npm run dev

For other cases, you’ll need to spin up two terminals, one for Nuxt, and one for Slice Machine.

# First terminal, Nuxt
npm run dev

# Second terminal, Slice Machine
npm run slicemachine

Once the servers are running, you should be able to access Nuxt on localhost:3000 and Slice Machine UI on localhost:9999.

Side-by-side screenshot of Nuxt’s development server on the left, Slice Machine UI on the right.

Developing a first slice

While this post is not exactly about how to develop with slices, let’s still create a slice together to highlight some of the new things coming with Nuxt 3 and Prismic.

To do so, we head to the “Slices” page on Slice Machine, and we create a new slice, let’s name it “SimpleHero”. Inside, we can add a few fields, a title, a description, and an image. Then we can save it.

Animated GIF showcasing the creation of a “SimpleHero” slice with a title, a description, and an image, inside Slice Machine UI

Now, if we head to our code, we can see Slice Machine created for us a new “SimpleHero” component inside our “slices” directory. It contains the minimum scaffolding for the new website section we’ll be developing.

What’s exciting here is that Slice Machine is now able to generate exact types for your slices and documents. These types play nicely with Nuxt’s TypeScript integration and allow you to template data quickly and safely with your auto-imported components, as you can see in the IntelliSense example below:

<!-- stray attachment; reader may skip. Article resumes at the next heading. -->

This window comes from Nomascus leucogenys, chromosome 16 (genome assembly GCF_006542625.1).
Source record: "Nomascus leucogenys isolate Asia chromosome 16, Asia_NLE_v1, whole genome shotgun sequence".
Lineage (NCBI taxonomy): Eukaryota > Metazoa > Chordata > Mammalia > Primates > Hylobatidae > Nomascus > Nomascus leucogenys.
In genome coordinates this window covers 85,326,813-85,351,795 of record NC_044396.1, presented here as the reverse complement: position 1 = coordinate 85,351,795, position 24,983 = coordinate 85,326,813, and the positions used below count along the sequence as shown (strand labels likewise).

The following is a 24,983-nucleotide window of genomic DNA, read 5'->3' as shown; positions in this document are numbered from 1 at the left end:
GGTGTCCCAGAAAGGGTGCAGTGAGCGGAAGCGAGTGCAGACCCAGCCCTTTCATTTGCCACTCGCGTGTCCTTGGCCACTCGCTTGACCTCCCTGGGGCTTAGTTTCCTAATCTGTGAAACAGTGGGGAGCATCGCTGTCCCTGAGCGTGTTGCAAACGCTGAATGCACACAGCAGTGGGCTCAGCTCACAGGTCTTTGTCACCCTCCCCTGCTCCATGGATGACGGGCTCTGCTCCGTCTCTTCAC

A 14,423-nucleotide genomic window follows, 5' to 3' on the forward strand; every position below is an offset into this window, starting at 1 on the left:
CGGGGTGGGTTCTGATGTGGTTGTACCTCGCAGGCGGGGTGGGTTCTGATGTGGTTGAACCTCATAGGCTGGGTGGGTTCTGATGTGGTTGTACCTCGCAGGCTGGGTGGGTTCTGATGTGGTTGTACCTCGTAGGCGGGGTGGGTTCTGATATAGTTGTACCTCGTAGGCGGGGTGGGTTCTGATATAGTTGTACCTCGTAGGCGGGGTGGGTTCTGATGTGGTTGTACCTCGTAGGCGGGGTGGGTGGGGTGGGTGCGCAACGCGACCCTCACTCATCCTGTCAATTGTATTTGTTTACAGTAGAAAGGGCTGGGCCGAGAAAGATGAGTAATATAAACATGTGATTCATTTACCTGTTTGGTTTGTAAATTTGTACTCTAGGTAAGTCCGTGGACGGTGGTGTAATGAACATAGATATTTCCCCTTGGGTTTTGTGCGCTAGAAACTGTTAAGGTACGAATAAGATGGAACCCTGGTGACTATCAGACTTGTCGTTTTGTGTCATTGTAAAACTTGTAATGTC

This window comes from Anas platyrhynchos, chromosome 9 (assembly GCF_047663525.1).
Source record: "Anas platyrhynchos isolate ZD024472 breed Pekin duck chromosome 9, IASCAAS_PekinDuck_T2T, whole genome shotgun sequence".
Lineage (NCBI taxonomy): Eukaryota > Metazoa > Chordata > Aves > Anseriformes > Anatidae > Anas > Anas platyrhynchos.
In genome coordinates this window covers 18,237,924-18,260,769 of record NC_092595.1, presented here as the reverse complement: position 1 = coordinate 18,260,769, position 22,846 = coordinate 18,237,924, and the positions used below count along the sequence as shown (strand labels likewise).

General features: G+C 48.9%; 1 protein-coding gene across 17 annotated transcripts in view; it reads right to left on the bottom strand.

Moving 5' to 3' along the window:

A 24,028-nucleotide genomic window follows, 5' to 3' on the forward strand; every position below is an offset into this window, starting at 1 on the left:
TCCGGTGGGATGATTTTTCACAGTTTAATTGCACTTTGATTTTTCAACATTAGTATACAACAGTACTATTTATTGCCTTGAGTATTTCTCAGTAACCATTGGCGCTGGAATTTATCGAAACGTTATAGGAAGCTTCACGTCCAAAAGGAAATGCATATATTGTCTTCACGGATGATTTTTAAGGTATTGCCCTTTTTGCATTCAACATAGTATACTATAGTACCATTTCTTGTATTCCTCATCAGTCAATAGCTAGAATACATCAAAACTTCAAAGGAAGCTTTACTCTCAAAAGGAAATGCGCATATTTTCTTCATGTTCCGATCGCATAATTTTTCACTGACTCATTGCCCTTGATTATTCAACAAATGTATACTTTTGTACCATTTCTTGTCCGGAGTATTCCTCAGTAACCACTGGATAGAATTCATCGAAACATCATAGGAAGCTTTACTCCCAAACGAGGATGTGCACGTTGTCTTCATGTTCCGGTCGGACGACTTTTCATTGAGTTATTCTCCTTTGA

Animated GIF showcasing the templating of a “SimpleHero” slice on VS Code. TypeScript IntelliSense reports available data precisely and components are auto-imported.

This is all possible thanks to a third, and last, dependency installed and configured by the init command: @nuxtjs/prismic, our Prismic module for Nuxt. It provides you with everything you need to develop your website with Prismic.

Under its hood, it makes use of @prismicio/vue. It’s a Vue plugin exposing many Vue components and helpers we can make use of seamlessly inside our project now thanks to Nuxt auto-imports.

Similarly, @prismicio/vue also uses under its hood @prismicio/client to inject inside your Vue application a client instance ready to be used for querying content with Nuxt data fetching composables. That client is also all wired up and ready to preview content out of the box so that setup is kept minimal on your end.